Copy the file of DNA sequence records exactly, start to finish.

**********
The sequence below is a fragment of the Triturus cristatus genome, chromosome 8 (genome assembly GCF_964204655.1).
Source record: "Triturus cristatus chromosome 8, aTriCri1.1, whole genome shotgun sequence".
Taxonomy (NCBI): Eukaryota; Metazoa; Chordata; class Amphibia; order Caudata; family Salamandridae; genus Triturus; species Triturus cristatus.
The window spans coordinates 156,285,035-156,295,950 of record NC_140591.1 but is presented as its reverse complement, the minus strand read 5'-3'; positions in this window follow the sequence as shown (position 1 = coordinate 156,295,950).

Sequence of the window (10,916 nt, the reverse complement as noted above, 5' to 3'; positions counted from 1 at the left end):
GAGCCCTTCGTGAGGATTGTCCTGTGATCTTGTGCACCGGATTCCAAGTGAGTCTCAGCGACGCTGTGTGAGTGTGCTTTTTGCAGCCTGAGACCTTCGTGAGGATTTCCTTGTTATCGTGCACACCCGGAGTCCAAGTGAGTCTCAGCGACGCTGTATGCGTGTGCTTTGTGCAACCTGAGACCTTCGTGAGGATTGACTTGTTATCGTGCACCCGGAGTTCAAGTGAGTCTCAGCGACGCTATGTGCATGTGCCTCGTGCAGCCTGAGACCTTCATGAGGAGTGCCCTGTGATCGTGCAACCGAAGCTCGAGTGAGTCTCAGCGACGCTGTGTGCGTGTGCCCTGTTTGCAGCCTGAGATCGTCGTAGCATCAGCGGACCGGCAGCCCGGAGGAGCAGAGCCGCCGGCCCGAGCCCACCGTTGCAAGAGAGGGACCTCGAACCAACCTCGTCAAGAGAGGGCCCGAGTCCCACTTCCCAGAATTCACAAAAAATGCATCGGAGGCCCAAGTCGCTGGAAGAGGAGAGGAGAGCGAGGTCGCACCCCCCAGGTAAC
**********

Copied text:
The sequence below is a fragment of the Triturus cristatus genome, chromosome 8 (genome assembly GCF_964204655.1).
Source record: "Triturus cristatus chromosome 8, aTriCri1.1, whole genome shotgun sequence".
Taxonomy (NCBI): Eukaryota; Metazoa; Chordata; class Amphibia; order Caudata; family Salamandridae; genus Triturus; species Triturus cristatus.
The window spans coordinates 156,285,035-156,295,950 of record NC_140591.1 but is presented as its reverse complement, the minus strand read 5'-3'; positions in this window follow the sequence as shown (position 1 = coordinate 156,295,950).

Sequence of the window (10,916 nt, the reverse complement as noted above, 5' to 3'; positions counted from 1 at the left end):
GAGCCCTTCGTGAGGATTGTCCTGTGATCTTGTGCACCGGATTCCAAGTGAGTCTCAGCGACGCTGTGTGAGTGTGCTTTTTGCAGCCTGAGACCTTCGTGAGGATTTCCTTGTTATCGTGCACACCCGGAGTCCAAGTGAGTCTCAGCGACGCTGTATGCGTGTGCTTTGTGCAACCTGAGACCTTCGTGAGGATTGACTTGTTATCGTGCACCCGGAGTTCAAGTGAGTCTCAGCGACGCTATGTGCATGTGCCTCGTGCAGCCTGAGACCTTCATGAGGAGTGCCCTGTGATCGTGCAACCGAAGCTCGAGTGAGTCTCAGCGACGCTGTGTGCGTGTGCCCTGTTTGCAGCCTGAGATCGTCGTAGCATCAGCGGACCGGCAGCCCGGAGGAGCAGAGCCGCCGGCCCGAGCCCACCGTTGCAAGAGAGGGACCTCGAACCAACCTCGTCAAGAGAGGGCCCGAGTCCCACTTCCCAGAATTCACAAAAAATGCATCGGAGGCCCAAGTCGCTGGAAGAGGAGAGGAGAGCGAGGTCGCACCCCCCAGGTAAC